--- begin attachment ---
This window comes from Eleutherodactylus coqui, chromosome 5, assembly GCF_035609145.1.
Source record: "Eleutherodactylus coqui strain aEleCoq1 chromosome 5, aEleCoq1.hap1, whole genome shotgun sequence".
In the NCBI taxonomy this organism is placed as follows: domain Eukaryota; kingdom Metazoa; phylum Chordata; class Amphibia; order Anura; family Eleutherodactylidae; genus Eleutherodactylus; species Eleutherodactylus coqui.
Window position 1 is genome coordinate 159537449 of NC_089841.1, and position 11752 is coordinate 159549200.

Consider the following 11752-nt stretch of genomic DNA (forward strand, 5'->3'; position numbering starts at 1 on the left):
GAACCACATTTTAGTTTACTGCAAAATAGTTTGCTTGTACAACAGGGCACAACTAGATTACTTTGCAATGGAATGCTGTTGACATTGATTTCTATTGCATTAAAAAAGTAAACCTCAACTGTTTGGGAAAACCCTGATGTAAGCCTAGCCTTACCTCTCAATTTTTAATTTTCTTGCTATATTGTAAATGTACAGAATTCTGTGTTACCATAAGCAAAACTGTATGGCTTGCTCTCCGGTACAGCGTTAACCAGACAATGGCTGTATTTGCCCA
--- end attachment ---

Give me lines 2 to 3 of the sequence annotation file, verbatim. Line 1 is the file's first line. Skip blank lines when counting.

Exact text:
Source record: "Eleutherodactylus coqui strain aEleCoq1 chromosome 5, aEleCoq1.hap1, whole genome shotgun sequence".
In the NCBI taxonomy this organism is placed as follows: domain Eukaryota; kingdom Metazoa; phylum Chordata; class Amphibia; order Anura; family Eleutherodactylidae; genus Eleutherodactylus; species Eleutherodactylus coqui.